T is for Tarsal Coalition

November 5, 2012

A Tarsal coalition is a fusion between two bones in the rearfoot or tarsus

Tarsal coalition is a condition characterized by the abnormal fusion of two or more bones in the tarsal region of the foot. The tarsal region includes seven bones known as the tarsal bones, which are located between the leg bones (tibia and fibula) and the bones of the forefoot (metatarsals). Tarsal coalition typically affects the bones in the back of the foot, specifically the talus, calcaneus, and sometimes the navicular bone.

The fusion of these bones can be either fibrous, where there is a bridge of fibrous tissue connecting the bones, or osseous, where there is actual bony fusion. This fusion restricts the normal movement and flexibility of the affected joints, leading to a range of symptoms and potential complications.

The exact cause of tarsal coalition is not fully understood, but it is believed to be a congenital condition, meaning it is present from birth. It often becomes apparent during late childhood or adolescence when the bones are still developing and maturing. In some cases, tarsal coalition may also result from trauma or arthritis.

Common symptoms associated with tarsal coalition include:

  1. Foot and ankle pain, typically worsened with activity and relieved with rest.
  2. Stiffness and limited range of motion in the affected joint(s).
  3. Fatigue or muscle cramps in the leg or foot.
  4. Abnormal gait or walking pattern.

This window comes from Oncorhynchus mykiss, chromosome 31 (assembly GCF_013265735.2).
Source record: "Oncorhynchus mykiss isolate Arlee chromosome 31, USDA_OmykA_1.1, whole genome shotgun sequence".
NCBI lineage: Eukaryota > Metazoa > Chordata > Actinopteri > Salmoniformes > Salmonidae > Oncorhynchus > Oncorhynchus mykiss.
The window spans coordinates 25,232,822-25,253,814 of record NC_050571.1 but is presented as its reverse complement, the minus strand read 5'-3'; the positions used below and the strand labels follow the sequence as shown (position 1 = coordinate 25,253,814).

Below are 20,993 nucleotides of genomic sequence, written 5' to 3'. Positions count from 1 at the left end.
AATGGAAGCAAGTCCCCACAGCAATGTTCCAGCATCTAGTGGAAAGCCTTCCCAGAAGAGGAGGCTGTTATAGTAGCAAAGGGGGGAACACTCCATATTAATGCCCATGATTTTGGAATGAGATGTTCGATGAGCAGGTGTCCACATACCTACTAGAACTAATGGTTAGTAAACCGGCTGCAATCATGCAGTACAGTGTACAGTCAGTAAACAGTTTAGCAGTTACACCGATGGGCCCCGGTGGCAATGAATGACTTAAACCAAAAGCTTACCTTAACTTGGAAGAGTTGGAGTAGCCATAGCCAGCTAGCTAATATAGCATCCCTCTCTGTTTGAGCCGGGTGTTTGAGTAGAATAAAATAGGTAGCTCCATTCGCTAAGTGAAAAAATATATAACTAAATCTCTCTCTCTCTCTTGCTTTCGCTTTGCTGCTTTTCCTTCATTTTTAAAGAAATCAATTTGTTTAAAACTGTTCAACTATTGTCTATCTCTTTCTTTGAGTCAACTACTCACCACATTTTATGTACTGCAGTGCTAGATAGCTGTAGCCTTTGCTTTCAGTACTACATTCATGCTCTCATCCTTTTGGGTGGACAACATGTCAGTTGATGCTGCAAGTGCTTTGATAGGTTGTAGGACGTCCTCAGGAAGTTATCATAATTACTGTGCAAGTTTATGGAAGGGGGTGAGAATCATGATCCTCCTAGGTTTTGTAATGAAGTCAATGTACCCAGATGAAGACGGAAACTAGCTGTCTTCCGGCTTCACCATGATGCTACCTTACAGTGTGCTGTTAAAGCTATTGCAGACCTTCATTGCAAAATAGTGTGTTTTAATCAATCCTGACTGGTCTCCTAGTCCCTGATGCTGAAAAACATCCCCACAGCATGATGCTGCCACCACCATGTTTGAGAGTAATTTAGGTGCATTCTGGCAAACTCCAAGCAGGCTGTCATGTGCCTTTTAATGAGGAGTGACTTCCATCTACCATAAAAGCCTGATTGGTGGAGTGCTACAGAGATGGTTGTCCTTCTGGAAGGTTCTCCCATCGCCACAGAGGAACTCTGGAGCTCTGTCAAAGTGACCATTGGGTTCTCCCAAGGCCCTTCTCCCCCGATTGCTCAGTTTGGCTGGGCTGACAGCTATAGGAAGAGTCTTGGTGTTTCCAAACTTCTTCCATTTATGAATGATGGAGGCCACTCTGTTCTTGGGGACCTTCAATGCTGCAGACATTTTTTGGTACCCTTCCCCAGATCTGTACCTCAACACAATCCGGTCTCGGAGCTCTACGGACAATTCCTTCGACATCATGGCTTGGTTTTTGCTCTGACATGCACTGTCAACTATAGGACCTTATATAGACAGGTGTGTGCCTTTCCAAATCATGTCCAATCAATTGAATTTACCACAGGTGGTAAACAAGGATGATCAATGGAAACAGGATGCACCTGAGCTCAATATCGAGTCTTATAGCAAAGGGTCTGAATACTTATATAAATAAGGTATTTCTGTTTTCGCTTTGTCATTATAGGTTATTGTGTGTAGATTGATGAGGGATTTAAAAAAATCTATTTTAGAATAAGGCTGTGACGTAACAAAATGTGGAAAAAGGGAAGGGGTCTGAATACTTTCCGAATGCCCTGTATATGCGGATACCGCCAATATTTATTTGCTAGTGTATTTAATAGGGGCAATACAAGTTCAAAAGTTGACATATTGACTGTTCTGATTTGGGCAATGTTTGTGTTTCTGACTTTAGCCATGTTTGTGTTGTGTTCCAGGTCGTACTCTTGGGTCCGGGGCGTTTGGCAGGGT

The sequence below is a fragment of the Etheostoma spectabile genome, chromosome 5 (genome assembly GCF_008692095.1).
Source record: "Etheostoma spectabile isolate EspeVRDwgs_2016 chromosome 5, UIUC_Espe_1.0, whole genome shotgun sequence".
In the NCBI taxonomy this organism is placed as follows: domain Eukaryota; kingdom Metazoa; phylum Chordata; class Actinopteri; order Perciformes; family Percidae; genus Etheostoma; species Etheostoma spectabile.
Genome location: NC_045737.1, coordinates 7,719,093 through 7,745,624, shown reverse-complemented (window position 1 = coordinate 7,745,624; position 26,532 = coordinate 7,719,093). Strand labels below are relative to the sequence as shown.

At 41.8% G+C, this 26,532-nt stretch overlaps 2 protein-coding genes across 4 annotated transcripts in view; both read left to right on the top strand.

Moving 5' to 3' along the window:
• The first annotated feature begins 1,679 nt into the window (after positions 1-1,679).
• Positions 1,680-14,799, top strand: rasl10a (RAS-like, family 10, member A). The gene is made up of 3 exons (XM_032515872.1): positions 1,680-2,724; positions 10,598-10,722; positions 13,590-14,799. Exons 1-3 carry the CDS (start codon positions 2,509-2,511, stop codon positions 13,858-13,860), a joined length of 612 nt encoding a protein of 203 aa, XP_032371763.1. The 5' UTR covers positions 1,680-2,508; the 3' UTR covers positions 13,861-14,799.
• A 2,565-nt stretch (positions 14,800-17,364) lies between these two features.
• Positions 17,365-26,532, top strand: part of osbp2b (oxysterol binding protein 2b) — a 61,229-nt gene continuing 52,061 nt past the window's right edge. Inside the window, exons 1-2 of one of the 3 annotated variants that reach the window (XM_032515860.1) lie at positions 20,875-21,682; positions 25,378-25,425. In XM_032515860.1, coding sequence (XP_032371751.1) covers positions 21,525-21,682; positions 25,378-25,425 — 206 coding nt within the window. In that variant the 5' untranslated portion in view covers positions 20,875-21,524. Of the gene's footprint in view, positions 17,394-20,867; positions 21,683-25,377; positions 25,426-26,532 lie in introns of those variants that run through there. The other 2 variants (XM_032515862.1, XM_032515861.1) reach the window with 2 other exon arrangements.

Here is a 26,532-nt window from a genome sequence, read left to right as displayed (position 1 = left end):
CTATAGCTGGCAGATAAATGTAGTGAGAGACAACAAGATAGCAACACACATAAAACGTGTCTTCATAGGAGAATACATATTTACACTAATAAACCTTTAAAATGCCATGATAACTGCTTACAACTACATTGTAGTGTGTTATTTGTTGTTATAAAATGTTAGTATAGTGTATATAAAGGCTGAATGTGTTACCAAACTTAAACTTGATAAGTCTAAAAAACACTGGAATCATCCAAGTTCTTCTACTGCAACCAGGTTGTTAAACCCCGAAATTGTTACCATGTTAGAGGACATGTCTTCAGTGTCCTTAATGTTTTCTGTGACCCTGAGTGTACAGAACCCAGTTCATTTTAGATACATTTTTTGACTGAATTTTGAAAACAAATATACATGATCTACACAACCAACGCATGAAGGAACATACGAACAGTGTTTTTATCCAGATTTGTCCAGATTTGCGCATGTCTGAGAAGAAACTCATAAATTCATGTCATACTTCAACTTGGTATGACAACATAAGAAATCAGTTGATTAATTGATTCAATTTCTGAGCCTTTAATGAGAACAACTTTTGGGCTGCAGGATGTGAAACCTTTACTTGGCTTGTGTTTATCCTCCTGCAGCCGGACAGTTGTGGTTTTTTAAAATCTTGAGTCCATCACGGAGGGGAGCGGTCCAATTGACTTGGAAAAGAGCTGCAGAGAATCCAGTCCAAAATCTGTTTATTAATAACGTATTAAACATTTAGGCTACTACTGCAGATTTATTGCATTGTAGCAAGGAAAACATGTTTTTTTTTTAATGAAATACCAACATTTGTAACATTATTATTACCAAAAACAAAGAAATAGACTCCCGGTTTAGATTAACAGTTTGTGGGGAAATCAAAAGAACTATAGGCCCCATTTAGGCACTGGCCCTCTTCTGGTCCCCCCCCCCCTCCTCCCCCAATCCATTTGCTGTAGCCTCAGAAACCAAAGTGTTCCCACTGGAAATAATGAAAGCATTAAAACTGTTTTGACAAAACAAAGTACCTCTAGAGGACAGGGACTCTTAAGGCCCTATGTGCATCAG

5. Flatfoot or high-arched foot deformity.

The diagnosis of tarsal coalition is made through a combination of clinical evaluation, medical history, and imaging studies such as X-rays, CT scans, or MRI scans. These tests help visualize the abnormal bony fusion or fibrous connection between the tarsal bones.

Treatment for tarsal coalition depends on the severity of symptoms and the impact on daily activities. Non-surgical approaches are typically tried first and may include:

  1. Activity modification: Avoiding activities that worsen symptoms or cause pain.
  2. Orthotic devices: Custom shoe inserts or orthotic devices can provide support and reduce excessive motion in the affected joints.
  3. Physical therapy: Stretching and strengthening exercises can help improve joint flexibility and alleviate symptoms.
  4. Medications: Nonsteroidal anti-inflammatory drugs (NSAIDs) may be prescribed to reduce pain and inflammation.

If conservative measures do not provide sufficient relief, or if the condition is severe and significantly affecting quality of life, surgical intervention may be considered. The goal of surgery is to separate the fused bones and restore normal joint motion. The specific surgical technique used will depend on the location and extent of the tarsal coalition.


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